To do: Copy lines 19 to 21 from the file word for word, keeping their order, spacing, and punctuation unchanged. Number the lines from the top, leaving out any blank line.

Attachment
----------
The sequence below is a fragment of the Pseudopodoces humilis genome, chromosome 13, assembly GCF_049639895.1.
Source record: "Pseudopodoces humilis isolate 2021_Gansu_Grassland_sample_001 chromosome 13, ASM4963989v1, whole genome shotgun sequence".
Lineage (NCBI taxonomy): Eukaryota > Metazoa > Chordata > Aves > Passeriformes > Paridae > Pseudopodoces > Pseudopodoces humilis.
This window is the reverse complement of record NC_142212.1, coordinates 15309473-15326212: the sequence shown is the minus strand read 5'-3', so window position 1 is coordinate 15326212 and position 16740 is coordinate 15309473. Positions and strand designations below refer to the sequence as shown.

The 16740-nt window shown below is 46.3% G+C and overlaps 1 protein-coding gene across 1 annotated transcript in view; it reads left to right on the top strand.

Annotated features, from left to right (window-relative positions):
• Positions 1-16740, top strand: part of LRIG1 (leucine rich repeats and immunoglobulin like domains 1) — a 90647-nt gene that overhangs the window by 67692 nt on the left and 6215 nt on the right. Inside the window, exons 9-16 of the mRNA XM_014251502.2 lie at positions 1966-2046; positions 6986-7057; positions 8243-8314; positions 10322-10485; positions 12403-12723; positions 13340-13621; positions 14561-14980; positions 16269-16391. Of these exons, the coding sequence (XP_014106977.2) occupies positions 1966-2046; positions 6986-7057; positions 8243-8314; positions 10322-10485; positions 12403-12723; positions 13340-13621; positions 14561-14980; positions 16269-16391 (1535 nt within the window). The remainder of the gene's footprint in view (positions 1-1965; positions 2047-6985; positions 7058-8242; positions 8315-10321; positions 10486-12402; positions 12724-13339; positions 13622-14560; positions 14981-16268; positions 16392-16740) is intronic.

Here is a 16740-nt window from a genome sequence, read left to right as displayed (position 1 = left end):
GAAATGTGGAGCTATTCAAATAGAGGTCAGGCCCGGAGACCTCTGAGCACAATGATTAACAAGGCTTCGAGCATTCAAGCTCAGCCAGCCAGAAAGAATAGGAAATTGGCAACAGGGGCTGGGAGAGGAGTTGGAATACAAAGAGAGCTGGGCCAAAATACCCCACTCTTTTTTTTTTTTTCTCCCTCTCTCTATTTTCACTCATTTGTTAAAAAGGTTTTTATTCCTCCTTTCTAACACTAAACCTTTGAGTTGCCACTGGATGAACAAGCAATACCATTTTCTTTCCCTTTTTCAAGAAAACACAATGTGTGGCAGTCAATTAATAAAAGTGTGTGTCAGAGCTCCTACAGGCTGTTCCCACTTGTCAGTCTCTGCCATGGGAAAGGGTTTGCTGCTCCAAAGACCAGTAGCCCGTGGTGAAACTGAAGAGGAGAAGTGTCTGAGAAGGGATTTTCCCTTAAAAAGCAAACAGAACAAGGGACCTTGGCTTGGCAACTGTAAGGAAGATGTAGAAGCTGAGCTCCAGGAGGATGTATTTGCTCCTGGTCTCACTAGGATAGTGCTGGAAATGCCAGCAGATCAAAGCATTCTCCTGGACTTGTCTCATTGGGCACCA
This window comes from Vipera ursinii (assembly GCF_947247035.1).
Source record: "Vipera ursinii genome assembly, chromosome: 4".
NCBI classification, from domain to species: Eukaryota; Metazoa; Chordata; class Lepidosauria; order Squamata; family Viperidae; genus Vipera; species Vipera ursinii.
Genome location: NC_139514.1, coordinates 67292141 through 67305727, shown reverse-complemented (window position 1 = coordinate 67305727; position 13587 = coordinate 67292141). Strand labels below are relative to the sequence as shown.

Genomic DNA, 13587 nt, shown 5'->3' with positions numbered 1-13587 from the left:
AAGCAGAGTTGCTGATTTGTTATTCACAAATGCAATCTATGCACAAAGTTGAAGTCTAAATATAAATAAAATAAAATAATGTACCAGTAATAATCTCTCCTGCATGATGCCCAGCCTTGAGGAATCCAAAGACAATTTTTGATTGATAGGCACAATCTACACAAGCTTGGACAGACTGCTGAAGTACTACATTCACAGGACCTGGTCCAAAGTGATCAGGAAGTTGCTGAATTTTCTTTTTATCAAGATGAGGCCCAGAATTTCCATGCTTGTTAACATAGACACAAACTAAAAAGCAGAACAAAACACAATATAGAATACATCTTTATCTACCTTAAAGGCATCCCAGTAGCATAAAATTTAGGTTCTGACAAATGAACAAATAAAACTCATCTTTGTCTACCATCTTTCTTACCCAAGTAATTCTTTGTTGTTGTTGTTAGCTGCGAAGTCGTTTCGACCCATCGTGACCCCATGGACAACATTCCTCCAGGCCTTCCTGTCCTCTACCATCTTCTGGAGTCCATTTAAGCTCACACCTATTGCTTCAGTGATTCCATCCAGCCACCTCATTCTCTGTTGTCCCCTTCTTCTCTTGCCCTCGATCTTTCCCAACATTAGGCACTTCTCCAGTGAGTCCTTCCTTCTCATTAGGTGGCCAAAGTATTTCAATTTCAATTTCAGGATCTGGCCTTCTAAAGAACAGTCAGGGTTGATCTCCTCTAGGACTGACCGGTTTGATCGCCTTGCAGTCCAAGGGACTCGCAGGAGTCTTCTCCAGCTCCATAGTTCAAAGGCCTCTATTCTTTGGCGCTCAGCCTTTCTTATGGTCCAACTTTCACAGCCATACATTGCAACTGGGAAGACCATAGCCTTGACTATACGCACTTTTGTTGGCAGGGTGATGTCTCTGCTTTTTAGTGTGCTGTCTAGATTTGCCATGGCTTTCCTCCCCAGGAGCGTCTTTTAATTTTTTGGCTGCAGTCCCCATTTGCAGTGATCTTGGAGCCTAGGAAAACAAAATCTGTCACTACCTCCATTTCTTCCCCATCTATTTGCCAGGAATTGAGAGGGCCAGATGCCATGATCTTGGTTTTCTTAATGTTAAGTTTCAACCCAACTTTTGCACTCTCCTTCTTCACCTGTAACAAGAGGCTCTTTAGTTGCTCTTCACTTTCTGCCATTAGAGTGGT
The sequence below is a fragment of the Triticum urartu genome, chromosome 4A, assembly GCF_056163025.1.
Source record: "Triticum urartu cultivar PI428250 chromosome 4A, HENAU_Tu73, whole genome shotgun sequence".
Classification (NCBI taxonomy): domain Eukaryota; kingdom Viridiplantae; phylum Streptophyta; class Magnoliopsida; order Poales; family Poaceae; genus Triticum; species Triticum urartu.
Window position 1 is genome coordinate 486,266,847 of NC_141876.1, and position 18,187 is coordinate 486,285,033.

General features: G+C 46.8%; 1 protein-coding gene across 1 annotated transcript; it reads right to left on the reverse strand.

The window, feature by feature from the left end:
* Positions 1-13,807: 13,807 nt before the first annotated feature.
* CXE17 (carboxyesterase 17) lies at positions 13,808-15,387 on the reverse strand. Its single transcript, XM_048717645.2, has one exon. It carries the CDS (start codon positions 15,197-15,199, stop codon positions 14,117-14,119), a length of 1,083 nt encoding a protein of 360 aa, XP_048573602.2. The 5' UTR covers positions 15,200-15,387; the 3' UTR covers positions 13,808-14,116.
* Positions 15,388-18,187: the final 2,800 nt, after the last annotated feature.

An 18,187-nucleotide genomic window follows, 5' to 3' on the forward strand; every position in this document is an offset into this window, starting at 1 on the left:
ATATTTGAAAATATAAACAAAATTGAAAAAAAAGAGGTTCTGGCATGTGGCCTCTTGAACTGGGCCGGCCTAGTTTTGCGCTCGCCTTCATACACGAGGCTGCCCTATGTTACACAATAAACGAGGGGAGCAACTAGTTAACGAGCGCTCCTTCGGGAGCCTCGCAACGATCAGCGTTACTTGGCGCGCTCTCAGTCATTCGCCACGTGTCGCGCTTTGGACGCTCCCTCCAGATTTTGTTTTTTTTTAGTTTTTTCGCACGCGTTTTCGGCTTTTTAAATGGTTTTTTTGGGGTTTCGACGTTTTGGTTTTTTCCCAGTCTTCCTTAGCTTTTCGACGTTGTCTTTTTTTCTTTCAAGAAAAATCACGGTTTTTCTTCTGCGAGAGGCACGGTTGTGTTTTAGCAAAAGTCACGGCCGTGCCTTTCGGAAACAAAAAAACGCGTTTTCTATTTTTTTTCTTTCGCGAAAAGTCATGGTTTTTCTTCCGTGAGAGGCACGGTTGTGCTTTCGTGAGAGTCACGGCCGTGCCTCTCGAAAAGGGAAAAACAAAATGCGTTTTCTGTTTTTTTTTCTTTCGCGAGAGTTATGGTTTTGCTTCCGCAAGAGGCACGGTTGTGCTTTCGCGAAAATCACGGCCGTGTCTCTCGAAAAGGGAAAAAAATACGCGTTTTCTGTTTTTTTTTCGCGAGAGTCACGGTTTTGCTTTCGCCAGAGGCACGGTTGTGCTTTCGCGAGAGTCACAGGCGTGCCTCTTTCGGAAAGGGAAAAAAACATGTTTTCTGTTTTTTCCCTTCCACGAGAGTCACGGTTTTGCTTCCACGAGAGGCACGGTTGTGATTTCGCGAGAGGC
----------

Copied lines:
Window position 1 is genome coordinate 486,266,847 of NC_141876.1, and position 18,187 is coordinate 486,285,033.

General features: G+C 46.8%; 1 protein-coding gene across 1 annotated transcript; it reads right to left on the reverse strand.

The window, feature by feature from the left end: